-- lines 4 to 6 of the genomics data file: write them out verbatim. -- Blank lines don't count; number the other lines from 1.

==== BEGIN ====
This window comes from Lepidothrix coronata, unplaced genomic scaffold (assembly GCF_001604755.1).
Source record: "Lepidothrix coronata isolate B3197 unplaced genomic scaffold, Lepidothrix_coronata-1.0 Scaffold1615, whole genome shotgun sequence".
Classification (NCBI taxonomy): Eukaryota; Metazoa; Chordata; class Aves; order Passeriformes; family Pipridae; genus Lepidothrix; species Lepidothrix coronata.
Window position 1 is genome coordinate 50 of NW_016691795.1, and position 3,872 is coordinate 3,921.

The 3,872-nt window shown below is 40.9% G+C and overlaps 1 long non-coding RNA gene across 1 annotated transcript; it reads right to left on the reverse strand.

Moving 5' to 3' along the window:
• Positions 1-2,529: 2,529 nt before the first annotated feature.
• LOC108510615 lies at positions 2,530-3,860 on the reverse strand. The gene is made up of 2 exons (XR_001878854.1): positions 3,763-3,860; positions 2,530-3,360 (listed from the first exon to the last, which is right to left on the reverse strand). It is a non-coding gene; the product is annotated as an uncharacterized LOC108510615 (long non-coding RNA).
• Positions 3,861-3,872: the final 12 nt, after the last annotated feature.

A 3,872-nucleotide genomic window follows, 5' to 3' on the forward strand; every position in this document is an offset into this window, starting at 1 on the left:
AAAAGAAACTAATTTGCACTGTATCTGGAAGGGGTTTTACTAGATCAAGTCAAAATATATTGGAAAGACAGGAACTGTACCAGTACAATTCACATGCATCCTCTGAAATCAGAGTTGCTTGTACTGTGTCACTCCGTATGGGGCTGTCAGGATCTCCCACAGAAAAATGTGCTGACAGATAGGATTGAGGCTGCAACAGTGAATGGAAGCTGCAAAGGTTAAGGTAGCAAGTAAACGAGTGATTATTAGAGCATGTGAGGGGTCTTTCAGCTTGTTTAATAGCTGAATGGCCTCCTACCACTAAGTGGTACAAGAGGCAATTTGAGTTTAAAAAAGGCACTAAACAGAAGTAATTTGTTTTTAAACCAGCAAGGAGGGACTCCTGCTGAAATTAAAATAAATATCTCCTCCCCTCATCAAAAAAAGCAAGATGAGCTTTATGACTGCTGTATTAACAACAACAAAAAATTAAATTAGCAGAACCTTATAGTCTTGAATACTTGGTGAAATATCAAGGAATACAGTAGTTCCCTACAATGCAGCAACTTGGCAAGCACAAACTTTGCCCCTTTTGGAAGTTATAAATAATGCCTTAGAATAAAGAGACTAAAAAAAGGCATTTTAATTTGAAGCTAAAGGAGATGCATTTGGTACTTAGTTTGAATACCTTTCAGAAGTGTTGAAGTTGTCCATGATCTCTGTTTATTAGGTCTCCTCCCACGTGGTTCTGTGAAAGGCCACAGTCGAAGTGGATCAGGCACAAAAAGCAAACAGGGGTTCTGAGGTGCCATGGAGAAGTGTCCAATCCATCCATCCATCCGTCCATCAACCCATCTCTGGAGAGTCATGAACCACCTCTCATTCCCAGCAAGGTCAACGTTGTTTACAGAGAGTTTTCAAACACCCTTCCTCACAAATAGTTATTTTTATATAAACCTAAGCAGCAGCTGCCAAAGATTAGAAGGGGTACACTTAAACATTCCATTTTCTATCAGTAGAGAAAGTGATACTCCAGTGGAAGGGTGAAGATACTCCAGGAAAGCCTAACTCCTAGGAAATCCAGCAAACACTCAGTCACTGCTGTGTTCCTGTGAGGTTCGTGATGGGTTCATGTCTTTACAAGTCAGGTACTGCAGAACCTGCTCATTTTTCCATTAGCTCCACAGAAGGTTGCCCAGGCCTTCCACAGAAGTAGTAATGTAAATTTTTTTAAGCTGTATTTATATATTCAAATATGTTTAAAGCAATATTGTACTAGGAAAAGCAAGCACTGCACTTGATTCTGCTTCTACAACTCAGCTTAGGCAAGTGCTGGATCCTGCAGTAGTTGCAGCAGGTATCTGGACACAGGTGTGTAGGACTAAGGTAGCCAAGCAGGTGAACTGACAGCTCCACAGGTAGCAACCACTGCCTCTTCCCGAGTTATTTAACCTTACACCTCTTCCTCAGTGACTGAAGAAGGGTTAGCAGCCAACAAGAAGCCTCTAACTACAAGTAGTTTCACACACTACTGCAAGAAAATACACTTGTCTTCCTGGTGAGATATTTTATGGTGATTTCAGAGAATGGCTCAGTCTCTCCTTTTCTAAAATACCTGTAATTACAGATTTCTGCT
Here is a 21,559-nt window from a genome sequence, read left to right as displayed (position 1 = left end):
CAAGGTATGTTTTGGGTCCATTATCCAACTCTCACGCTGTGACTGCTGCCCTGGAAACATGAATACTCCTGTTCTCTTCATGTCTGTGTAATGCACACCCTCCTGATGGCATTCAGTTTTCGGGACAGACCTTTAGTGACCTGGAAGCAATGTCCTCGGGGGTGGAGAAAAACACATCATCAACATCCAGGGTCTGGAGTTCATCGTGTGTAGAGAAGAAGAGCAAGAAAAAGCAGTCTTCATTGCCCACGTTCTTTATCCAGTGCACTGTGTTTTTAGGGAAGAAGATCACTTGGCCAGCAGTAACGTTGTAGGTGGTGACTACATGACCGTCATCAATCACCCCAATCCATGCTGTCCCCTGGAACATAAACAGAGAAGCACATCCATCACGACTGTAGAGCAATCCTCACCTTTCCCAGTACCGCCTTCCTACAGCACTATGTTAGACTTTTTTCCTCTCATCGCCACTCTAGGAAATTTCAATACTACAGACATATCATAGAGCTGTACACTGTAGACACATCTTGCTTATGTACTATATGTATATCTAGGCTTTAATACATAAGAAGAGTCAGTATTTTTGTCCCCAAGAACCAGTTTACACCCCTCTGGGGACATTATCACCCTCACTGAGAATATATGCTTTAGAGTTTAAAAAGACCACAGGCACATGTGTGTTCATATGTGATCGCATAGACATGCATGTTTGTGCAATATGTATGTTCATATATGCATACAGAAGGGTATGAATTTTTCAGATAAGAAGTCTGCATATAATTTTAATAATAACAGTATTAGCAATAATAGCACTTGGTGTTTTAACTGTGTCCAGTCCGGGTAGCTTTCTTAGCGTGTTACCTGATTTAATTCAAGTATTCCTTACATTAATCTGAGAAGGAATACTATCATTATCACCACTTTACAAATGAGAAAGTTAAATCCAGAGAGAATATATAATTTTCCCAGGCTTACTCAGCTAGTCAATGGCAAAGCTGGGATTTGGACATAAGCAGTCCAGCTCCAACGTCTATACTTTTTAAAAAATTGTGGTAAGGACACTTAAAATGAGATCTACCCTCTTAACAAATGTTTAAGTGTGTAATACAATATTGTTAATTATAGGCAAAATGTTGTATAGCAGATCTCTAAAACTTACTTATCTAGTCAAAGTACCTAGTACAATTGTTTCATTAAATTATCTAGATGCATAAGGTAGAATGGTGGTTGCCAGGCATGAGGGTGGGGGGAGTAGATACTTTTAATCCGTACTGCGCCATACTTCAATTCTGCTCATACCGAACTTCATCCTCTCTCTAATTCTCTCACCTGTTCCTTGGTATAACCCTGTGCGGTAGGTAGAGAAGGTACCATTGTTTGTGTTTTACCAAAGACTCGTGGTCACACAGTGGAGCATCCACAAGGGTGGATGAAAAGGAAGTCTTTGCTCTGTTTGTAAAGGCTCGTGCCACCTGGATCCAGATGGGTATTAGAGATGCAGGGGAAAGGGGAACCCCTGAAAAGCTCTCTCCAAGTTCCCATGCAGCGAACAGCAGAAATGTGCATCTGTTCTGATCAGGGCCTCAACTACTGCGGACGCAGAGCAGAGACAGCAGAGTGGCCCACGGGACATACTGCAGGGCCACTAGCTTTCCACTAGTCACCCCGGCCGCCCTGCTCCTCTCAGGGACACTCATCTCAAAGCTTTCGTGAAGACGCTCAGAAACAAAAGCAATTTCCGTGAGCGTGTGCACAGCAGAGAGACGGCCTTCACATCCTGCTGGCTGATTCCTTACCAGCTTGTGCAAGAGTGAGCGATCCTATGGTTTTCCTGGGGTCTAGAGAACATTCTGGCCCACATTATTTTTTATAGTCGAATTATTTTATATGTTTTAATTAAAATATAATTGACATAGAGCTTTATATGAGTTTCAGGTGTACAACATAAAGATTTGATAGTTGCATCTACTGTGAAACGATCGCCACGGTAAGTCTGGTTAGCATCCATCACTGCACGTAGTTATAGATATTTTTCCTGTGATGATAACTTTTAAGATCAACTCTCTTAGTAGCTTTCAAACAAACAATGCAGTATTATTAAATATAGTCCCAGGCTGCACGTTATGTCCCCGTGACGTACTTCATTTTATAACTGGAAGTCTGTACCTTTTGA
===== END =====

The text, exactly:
Window position 1 is genome coordinate 50 of NW_016691795.1, and position 3,872 is coordinate 3,921.

The 3,872-nt window shown below is 40.9% G+C and overlaps 1 long non-coding RNA gene across 1 annotated transcript; it reads right to left on the reverse strand.

Moving 5' to 3' along the window: